Improving the reliability of structural simulation by considering process-induced fiber orientation

 (c) SIGMA Engineering GmbH

Figure 1 - A housing component made of PA GF50 experiences deformation caused by an internal pressure test at room temperature.

Figure 1 - A housing component made of PA GF50 experiences deformation caused by an internal pressure test at room temperature. (c) SIGMA Engineering GmbH
Figure 2 - The expected deformation is simulated using a FEA package. (c) SIGMA Engineering GmbH
Figure 3 - Real deformation values are compared with the results of FEA simulation using isotropic and process-induced anisotropic material results. (c) SIGMA Engineering GmbH

In order to improve the mechanical properties (especially the stiffness) of a part, glass fibers are often added to thermoplastic polymers. However, the thermo- mechanical material properties of the created compound are anisotropic (direction dependent). Due to the shear flow during injection, the local alignment of the fibers corresponds to a three dimensional flow situation, which results in a three dimensional distribution of the fibers.

The local dependency of part properties becomes a challenge for calculation engineers. The availability and reliability of thermo-mechanical material data is necessary to properly evaluate static-load situations, fatigue behavior and life-time prediction. If isotropic values are used, the best scenario would be that the parts would be over dimensioned. In the worst scenario, parts would fail.

SIGMASOFT® Virtual Molding simulates the local three dimensional fiber orientation, following the flow situation during the injection and packing phase in three dimensions as well. A suitable micromechanical modeling determines the local thermo-mechanical properties of the injection molded component based on the temperature and pressure history of the polymer, as well as on the fiber orientation. This data cannot only be used for the internal shrinkage and warpage calculation in SIGMASOFT®, but also for the mapping with the SIGMALink module, where these results can simply be transferred to FE meshes (shells and solids), e.g. for Abaqus, Ansys, Marc, Radios or other structural simulation software. Having this in mind, the calculation engineer is now able to use the real local anisotropic component properties for his evaluations.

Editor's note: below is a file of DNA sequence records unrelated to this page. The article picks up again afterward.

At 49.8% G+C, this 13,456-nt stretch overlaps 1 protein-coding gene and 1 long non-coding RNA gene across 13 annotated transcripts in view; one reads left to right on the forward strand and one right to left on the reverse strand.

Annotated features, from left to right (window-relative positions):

A housing component made of PA GF50, as depicted in Figure 1, experiences deformation caused by an internal pressure test at room temperature. Experimental results tracked with an optical measuring system deliver the green measured values for the vertical displacement (Figure 3). Theoretical results obtained with an FE simulation using simplified isotropic substitution values return the values shown in the red columns.

It can be seen that the isotropic calculation returns a qualitatively accurate deformation image. But it significantly underestimates the deformation from the quantitative point of view – by a factor of 2. The recalculation of the loading case – using the fiber orientation state simulated with SIGMASOFT®, as well as the resulting local anisotropic stiffness values for the structure simulation, have led to the results shown in the blue columns. The anisotropic structure calculation shows a deformation image with quantitatively high accuracy, giving the basis for an efficient and secure component design.

Besides increasing the reliability of the mechanical analysis, including the anisotropic part behavior in the mechanical analysis can improve the understanding of the part deformation and therefore increase the competence of the design team. As the accuracy of the analysis is increased, unnecessary over dimensioning can be avoided, thus reducing the material consumption.

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